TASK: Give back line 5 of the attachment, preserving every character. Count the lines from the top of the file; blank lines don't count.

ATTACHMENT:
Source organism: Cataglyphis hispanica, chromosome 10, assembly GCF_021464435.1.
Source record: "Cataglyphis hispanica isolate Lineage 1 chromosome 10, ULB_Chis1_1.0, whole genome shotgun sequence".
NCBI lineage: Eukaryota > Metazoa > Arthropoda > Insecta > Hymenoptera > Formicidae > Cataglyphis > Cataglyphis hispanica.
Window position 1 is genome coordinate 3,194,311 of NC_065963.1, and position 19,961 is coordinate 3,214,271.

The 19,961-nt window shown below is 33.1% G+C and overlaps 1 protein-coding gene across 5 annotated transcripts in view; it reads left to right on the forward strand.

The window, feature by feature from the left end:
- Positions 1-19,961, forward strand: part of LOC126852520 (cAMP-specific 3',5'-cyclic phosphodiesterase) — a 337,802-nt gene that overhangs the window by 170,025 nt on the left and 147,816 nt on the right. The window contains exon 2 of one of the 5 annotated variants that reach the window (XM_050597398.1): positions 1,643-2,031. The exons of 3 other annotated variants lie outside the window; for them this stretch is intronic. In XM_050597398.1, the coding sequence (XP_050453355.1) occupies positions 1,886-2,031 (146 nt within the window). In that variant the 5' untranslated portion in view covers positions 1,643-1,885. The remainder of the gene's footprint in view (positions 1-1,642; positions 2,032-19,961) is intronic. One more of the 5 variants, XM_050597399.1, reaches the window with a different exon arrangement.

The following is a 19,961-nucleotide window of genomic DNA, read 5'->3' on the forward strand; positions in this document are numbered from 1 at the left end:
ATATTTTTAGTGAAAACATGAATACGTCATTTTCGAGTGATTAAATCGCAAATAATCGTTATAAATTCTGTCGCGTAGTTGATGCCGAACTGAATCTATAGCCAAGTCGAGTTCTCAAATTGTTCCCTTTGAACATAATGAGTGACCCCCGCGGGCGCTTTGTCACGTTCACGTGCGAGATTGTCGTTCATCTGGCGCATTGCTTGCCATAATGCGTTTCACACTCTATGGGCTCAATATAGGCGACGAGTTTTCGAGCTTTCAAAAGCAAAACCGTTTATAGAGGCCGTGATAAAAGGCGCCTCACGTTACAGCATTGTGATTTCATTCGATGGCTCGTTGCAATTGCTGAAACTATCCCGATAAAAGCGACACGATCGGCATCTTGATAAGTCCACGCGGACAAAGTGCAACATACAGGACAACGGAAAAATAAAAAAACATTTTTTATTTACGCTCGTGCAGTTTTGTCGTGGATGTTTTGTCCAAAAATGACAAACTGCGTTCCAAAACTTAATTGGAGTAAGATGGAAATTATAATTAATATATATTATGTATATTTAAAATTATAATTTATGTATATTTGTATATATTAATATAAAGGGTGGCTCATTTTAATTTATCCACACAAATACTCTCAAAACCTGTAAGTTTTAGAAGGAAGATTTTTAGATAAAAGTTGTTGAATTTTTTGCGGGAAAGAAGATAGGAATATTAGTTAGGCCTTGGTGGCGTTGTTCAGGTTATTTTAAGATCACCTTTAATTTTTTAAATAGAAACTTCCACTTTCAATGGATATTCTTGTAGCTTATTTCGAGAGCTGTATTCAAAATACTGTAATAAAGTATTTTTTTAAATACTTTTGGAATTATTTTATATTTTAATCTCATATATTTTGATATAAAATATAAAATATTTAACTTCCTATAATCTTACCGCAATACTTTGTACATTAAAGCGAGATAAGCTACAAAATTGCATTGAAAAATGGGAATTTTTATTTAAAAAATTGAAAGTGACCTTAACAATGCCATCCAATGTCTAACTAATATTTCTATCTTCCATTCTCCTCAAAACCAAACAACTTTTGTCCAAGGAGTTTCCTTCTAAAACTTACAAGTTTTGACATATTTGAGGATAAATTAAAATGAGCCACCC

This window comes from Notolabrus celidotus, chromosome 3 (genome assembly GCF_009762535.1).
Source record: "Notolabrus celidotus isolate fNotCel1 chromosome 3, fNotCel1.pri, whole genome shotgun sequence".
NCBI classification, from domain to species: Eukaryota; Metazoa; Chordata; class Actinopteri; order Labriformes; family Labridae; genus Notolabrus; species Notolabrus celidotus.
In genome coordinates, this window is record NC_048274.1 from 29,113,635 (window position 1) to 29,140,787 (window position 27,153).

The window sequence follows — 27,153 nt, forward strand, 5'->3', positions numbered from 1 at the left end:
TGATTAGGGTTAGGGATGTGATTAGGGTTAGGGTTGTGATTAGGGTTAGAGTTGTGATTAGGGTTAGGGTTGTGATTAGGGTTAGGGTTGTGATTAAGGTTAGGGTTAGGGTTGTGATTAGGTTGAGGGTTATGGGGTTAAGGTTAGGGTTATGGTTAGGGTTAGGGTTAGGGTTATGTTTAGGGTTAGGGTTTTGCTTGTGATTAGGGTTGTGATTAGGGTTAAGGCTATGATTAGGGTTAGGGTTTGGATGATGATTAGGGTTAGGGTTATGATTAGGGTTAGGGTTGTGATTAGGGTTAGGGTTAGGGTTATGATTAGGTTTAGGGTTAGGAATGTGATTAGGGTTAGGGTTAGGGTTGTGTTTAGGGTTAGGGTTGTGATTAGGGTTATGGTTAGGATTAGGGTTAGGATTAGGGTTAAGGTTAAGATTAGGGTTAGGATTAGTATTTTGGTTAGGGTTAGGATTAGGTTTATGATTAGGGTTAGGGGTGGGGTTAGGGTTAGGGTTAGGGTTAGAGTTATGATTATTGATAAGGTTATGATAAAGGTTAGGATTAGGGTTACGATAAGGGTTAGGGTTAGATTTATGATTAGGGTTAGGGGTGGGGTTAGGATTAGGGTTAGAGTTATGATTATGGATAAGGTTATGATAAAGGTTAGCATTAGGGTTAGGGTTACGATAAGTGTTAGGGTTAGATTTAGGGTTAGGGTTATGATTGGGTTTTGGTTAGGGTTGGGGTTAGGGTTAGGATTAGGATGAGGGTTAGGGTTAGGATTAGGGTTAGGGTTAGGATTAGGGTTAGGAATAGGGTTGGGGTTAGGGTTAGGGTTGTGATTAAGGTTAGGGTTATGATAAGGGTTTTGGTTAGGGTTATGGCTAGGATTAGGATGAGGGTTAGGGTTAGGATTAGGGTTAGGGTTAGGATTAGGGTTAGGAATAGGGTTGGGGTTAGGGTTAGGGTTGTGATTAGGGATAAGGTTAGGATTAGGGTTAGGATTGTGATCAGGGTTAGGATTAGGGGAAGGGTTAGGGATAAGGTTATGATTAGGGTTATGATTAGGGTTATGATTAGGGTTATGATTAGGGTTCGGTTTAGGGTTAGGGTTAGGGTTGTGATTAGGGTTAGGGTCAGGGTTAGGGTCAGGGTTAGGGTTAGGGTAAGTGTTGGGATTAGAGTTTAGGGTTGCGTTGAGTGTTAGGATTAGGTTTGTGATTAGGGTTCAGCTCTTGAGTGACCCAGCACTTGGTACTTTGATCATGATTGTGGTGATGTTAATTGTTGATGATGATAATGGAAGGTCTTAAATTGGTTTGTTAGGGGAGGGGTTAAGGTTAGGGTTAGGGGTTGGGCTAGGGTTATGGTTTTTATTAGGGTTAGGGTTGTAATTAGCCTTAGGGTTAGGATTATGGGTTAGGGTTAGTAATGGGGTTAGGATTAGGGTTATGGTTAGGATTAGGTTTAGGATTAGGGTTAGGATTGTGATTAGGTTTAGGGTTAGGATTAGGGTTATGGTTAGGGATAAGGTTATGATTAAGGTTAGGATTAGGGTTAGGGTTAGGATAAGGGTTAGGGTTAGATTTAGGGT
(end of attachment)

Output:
The 19,961-nt window shown below is 33.1% G+C and overlaps 1 protein-coding gene across 5 annotated transcripts in view; it reads left to right on the forward strand.